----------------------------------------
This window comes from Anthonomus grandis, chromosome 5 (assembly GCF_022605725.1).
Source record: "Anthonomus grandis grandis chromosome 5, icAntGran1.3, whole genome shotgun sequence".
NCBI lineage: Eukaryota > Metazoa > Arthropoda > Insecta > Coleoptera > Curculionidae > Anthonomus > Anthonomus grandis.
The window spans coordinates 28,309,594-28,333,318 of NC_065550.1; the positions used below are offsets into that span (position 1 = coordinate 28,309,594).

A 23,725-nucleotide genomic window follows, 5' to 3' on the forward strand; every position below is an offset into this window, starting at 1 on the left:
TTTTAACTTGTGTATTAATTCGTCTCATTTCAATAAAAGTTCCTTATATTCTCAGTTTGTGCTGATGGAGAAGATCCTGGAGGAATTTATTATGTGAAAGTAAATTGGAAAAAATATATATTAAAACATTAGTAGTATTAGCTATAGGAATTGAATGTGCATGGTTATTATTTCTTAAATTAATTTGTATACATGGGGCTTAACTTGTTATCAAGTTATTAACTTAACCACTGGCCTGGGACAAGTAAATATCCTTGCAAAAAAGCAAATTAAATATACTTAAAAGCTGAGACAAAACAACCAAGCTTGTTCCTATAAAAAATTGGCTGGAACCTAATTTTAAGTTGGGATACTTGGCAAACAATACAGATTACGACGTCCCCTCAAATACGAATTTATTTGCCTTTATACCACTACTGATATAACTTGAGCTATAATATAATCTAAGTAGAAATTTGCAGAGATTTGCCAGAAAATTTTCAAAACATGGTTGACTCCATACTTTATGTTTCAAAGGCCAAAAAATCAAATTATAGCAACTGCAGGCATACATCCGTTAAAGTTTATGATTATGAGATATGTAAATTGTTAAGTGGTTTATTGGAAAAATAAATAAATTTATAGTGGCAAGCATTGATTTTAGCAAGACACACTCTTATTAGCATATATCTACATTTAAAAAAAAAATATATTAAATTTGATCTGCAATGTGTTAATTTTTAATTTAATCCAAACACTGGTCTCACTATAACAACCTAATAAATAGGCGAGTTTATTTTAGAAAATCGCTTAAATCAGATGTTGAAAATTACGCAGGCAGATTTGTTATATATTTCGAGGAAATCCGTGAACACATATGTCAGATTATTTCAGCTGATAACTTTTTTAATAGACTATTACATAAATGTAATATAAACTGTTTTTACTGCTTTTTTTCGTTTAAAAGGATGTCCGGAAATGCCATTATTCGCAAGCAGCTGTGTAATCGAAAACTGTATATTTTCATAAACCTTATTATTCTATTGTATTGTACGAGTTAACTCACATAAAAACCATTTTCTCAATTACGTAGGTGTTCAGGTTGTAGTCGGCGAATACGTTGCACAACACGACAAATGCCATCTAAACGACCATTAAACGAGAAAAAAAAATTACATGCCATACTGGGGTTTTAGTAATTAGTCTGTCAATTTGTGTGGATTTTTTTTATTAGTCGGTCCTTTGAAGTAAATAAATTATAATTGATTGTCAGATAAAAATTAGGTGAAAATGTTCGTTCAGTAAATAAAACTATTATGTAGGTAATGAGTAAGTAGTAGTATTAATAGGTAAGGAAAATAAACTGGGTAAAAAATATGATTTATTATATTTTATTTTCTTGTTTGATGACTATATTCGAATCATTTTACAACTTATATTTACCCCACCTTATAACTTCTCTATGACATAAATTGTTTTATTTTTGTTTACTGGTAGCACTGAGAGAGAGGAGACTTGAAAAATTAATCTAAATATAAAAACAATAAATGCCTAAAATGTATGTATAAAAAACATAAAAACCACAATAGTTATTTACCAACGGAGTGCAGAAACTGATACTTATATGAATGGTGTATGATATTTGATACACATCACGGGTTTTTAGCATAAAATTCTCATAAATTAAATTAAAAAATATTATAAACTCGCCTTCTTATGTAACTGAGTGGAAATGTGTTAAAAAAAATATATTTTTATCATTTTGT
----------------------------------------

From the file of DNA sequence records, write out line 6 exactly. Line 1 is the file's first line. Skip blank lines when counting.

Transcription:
TTTTAACTTGTGTATTAATTCGTCTCATTTCAATAAAAGTTCCTTATATTCTCAGTTTGTGCTGATGGAGAAGATCCTGGAGGAATTTATTATGTGAAAGTAAATTGGAAAAAATATATATTAAAACATTAGTAGTATTAGCTATAGGAATTGAATGTGCATGGTTATTATTTCTTAAATTAATTTGTATACATGGGGCTTAACTTGTTATCAAGTTATTAACTTAACCACTGGCCTGGGACAAGTAAATATCCTTGCAAAAAAGCAAATTAAATATACTTAAAAGCTGAGACAAAACAACCAAGCTTGTTCCTATAAAAAATTGGCTGGAACCTAATTTTAAGTTGGGATACTTGGCAAACAATACAGATTACGACGTCCCCTCAAATACGAATTTATTTGCCTTTATACCACTACTGATATAACTTGAGCTATAATATAATCTAAGTAGAAATTTGCAGAGATTTGCCAGAAAATTTTCAAAACATGGTTGACTCCATACTTTATGTTTCAAAGGCCAAAAAATCAAATTATAGCAACTGCAGGCATACATCCGTTAAAGTTTATGATTATGAGATATGTAAATTGTTAAGTGGTTTATTGGAAAAATAAATAAATTTATAGTGGCAAGCATTGATTTTAGCAAGACACACTCTTATTAGCATATATCTACATTTAAAAAAAAAATATATTAAATTTGATCTGCAATGTGTTAATTTTTAATTTAATCCAAACACTGGTCTCACTATAACAACCTAATAAATAGGCGAGTTTATTTTAGAAAATCGCTTAAATCAGATGTTGAAAATTACGCAGGCAGATTTGTTATATATTTCGAGGAAATCCGTGAACACATATGTCAGATTATTTCAGCTGATAACTTTTTTAATAGACTATTACATAAATGTAATATAAACTGTTTTTACTGCTTTTTTTCGTTTAAAAGGATGTCCGGAAATGCCATTATTCGCAAGCAGCTGTGTAATCGAAAACTGTATATTTTCATAAACCTTATTATTCTATTGTATTGTACGAGTTAACTCACATAAAAACCATTTTCTCAATTACGTAGGTGTTCAGGTTGTAGTCGGCGAATACGTTGCACAACACGACAAATGCCATCTAAACGACCATTAAACGAGAAAAAAAAATTACATGCCATACTGGGGTTTTAGTAATTAGTCTGTCAATTTGTGTGGATTTTTTTTATTAGTCGGTCCTTTGAAGTAAATAAATTATAATTGATTGTCAGATAAAAATTAGGTGAAAATGTTCGTTCAGTAAATAAAACTATTATGTAGGTAATGAGTAAGTAGTAGTATTAATAGGTAAGGAAAATAAACTGGGTAAAAAATATGATTTATTATATTTTATTTTCTTGTTTGATGACTATATTCGAATCATTTTACAACTTATATTTACCCCACCTTATAACTTCTCTATGACATAAATTGTTTTATTTTTGTTTACTGGTAGCACTGAGAGAGAGGAGACTTGAAAAATTAATCTAAATATAAAAACAATAAATGCCTAAAATGTATGTATAAAAAACATAAAAACCACAATAGTTATTTACCAACGGAGTGCAGAAACTGATACTTATATGAATGGTGTATGATATTTGATACACATCACGGGTTTTTAGCATAAAATTCTCATAAATTAAATTAAAAAATATTATAAACTCGCCTTCTTATGTAACTGAGTGGAAATGTGTTAAAAAAAATATATTTTTATCATTTTGT